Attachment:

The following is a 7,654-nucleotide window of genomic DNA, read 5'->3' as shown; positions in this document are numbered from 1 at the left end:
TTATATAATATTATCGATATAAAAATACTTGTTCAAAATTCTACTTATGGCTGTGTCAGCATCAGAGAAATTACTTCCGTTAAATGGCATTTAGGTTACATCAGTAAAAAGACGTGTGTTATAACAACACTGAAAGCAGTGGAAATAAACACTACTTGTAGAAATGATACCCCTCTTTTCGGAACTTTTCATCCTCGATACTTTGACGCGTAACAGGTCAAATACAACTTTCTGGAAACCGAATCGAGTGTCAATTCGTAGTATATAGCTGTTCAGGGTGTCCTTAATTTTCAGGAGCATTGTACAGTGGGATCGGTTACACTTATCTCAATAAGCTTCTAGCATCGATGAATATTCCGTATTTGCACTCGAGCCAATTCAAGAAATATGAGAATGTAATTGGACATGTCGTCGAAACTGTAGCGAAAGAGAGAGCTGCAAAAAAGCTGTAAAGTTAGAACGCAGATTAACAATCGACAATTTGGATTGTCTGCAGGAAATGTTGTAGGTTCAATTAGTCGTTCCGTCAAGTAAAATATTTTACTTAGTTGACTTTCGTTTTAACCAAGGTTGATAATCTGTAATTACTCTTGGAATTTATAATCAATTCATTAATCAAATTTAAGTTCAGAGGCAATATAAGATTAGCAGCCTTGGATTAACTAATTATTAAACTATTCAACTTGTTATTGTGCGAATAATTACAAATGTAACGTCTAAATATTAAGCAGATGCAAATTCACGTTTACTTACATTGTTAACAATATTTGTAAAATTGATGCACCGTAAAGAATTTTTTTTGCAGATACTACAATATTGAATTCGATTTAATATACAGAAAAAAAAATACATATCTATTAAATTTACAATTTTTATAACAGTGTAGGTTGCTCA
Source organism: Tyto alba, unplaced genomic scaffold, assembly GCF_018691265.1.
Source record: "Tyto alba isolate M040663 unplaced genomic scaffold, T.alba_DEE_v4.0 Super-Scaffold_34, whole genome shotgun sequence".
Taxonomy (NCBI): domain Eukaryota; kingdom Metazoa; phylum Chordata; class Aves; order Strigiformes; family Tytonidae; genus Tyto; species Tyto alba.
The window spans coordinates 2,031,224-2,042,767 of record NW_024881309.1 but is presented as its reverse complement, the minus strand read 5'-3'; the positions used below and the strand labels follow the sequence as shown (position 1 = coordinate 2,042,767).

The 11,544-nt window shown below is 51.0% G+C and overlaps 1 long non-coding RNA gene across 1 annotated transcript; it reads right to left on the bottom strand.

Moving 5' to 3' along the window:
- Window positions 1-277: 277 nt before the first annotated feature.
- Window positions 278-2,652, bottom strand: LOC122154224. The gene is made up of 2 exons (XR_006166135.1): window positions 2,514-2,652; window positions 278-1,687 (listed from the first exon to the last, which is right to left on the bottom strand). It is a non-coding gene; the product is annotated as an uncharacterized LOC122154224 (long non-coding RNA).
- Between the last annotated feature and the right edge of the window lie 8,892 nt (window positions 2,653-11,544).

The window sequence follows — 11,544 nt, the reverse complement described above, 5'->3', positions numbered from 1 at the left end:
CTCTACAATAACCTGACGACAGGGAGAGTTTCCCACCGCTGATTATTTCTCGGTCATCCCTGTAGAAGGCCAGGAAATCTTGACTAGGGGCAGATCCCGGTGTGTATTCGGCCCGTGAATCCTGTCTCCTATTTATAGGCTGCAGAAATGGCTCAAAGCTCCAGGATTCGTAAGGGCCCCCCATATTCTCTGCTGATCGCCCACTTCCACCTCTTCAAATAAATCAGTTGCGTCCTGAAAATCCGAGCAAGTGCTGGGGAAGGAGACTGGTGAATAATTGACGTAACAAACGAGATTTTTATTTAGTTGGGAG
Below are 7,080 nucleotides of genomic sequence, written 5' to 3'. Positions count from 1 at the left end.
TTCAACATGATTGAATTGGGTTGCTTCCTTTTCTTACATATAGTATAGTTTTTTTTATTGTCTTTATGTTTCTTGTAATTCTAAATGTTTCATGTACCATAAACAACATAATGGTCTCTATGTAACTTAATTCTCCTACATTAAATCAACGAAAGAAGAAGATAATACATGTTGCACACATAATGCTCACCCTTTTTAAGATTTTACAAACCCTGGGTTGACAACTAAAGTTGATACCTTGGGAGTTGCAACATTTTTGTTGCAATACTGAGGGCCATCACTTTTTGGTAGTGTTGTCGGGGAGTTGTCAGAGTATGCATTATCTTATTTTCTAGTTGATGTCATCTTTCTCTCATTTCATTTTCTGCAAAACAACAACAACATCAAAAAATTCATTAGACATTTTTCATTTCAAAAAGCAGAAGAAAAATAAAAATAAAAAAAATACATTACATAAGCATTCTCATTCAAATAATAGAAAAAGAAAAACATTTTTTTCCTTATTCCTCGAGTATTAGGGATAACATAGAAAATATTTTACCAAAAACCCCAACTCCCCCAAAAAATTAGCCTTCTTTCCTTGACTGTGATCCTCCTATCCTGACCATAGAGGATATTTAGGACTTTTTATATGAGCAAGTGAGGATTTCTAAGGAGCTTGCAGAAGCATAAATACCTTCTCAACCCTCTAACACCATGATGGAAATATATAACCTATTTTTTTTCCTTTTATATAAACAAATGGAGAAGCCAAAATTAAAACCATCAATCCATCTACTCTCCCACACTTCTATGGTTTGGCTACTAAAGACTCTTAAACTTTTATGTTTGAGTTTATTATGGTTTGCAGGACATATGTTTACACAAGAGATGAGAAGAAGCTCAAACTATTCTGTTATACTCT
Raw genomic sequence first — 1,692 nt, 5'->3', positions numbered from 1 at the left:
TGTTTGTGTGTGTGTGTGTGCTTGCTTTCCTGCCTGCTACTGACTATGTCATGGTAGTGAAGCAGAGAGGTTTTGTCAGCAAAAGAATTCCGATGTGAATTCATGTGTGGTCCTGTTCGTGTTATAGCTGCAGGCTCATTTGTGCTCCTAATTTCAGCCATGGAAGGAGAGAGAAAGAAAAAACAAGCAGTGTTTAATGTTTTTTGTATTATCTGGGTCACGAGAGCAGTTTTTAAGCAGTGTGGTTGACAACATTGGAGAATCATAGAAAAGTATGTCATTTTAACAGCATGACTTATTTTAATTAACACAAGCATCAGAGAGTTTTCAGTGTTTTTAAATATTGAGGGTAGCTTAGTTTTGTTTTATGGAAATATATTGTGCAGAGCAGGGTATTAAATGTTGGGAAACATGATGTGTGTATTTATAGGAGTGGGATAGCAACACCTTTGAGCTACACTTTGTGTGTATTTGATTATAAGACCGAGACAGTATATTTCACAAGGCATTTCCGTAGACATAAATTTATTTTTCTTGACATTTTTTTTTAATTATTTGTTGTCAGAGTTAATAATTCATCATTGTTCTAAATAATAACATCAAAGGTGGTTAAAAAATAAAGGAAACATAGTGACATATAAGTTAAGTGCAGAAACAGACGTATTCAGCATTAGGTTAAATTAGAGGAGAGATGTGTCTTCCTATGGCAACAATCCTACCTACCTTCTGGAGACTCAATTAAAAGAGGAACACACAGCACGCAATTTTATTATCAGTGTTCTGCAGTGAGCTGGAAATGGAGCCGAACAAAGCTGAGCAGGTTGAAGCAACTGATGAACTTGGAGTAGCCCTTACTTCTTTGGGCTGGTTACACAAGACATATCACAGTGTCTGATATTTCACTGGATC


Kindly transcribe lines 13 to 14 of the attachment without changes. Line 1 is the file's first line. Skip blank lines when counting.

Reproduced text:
CTCTACAATAACCTGACGACAGGGAGAGTTTCCCACCGCTGATTATTTCTCGGTCATCCCTGTAGAAGGCCAGGAAATCTTGACTAGGGGCAGATCCCGGTGTGTATTCGGCCCGTGAATCCTGTCTCCTATTTATAGGCTGCAGAAATGGCTCAAAGCTCCAGGATTCGTAAGGGCCCCCCATATTCTCTGCTGATCGCCCACTTCCACCTCTTCAAATAAATCAGTTGCGTCCTGAAAATCCGAGCAAGTGCTGGGGAAGGAGACTGGTGAATAATTGACGTAACAAACGAGATTTTTATTTAGTTGGGAG
Below are 7,080 nucleotides of genomic sequence, written 5' to 3'. Positions count from 1 at the left end.